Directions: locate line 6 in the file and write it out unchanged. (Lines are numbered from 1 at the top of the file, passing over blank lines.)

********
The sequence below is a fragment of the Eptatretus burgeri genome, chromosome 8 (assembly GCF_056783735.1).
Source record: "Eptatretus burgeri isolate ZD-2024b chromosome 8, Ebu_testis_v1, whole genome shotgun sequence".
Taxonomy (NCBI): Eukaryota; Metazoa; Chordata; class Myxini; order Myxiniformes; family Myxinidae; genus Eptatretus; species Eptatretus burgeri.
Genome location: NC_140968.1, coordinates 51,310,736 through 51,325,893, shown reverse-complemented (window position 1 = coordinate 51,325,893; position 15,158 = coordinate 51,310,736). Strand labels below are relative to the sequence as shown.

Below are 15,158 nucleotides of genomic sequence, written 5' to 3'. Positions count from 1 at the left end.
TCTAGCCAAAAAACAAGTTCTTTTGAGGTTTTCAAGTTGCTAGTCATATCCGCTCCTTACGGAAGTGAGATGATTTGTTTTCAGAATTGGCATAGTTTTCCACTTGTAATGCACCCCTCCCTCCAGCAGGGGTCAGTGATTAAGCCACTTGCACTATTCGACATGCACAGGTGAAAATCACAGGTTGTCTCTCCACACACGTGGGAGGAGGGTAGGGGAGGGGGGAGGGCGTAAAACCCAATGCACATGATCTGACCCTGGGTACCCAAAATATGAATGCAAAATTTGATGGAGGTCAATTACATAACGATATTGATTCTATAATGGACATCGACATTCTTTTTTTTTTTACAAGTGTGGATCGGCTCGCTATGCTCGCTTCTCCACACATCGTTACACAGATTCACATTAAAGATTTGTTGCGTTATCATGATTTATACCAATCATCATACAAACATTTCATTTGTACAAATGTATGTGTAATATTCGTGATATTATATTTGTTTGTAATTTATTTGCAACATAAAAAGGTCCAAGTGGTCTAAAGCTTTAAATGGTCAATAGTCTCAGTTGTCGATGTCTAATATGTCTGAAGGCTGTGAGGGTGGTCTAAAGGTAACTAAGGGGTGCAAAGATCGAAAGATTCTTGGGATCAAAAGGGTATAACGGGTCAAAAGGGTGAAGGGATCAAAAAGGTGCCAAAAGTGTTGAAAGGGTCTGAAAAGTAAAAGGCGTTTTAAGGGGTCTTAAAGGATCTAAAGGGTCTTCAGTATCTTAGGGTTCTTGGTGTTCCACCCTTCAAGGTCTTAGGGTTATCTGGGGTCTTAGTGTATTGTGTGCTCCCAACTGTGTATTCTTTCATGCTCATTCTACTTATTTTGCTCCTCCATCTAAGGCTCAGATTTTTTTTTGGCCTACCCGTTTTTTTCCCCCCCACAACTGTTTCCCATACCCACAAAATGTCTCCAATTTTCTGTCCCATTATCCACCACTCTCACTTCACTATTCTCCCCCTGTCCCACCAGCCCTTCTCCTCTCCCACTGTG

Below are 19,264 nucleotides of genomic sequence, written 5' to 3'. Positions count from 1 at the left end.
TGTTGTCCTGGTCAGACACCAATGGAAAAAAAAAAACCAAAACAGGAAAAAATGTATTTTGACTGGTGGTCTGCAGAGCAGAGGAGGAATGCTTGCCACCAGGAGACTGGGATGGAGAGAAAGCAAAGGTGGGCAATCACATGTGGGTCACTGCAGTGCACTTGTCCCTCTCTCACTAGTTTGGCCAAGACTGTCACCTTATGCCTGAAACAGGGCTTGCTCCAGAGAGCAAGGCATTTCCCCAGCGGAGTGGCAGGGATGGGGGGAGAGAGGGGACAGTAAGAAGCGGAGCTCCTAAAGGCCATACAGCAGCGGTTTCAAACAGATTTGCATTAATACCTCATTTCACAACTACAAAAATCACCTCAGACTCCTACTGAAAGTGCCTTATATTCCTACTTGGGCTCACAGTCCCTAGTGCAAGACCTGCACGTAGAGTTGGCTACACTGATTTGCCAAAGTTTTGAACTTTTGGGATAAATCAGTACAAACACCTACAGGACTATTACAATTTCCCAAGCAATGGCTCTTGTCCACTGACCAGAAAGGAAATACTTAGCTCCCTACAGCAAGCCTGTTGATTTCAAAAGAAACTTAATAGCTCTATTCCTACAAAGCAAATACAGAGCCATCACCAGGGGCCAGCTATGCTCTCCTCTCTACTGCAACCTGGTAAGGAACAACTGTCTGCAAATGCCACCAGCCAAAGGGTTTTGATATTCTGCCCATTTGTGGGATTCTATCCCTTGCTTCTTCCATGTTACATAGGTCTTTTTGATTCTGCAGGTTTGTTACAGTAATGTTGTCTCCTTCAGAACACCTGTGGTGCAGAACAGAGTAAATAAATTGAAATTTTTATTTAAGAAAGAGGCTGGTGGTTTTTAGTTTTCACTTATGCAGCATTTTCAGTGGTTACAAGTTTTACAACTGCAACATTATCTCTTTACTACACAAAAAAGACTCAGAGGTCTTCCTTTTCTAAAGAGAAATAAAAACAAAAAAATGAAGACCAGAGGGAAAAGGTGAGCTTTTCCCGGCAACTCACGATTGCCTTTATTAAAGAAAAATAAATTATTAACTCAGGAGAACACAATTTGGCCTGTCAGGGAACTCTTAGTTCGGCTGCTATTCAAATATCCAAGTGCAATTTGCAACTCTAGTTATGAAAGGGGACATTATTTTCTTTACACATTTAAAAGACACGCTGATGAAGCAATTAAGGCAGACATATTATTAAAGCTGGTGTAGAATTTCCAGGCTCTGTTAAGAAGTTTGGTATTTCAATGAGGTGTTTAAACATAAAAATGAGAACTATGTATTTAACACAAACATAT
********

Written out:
TCTAGCCAAAAAACAAGTTCTTTTGAGGTTTTCAAGTTGCTAGTCATATCCGCTCCTTACGGAAGTGAGATGATTTGTTTTCAGAATTGGCATAGTTTTCCACTTGTAATGCACCCCTCCCTCCAGCAGGGGTCAGTGATTAAGCCACTTGCACTATTCGACATGCACAGGTGAAAATCACAGGTTGTCTCTCCACACACGTGGGAGGAGGGTAGGGGAGGGGGGAGGGCGTAAAACCCAATGCACATGATCTGACCCTGGGTACCCAAAATATGAATGCAAAATTTGATGGAGGTCAATTACATAACGATATTGATTCTATAATGGACATCGACATTCTTTTTTTTTTTACAAGTGTGGATCGGCTCGCTATGCTCGCTTCTCCACACATCGTTACACAGATTCACATTAAAGATTTGTTGCGTTATCATGATTTATACCAATCATCATACAAACATTTCATTTGTACAAATGTATGTGTAATATTCGTGATATTATATTTGTTTGTAATTTATTTGCAACATAAAAAGGTCCAAGTGGTCTAAAGCTTTAAATGGTCAATAGTCTCAGTTGTCGATGTCTAATATGTCTGAAGGCTGTGAGGGTGGTCTAAAGGTAACTAAGGGGTGCAAAGATCGAAAGATTCTTGGGATCAAAAGGGTATAACGGGTCAAAAGGGTGAAGGGATCAAAAAGGTGCCAAAAGTGTTGAAAGGGTCTGAAAAGTAAAAGGCGTTTTAAGGGGTCTTAAAGGATCTAAAGGGTCTTCAGTATCTTAGGGTTCTTGGTGTTCCACCCTTCAAGGTCTTAGGGTTATCTGGGGTCTTAGTGTATTGTGTGCTCCCAACTGTGTATTCTTTCATGCTCATTCTACTTATTTTGCTCCTCCATCTAAGGCTCAGATTTTTTTTTGGCCTACCCGTTTTTTTCCCCCCCACAACTGTTTCCCATACCCACAAAATGTCTCCAATTTTCTGTCCCATTATCCACCACTCTCACTTCACTATTCTCCCCCTGTCCCACCAGCCCTTCTCCTCTCCCACTGTG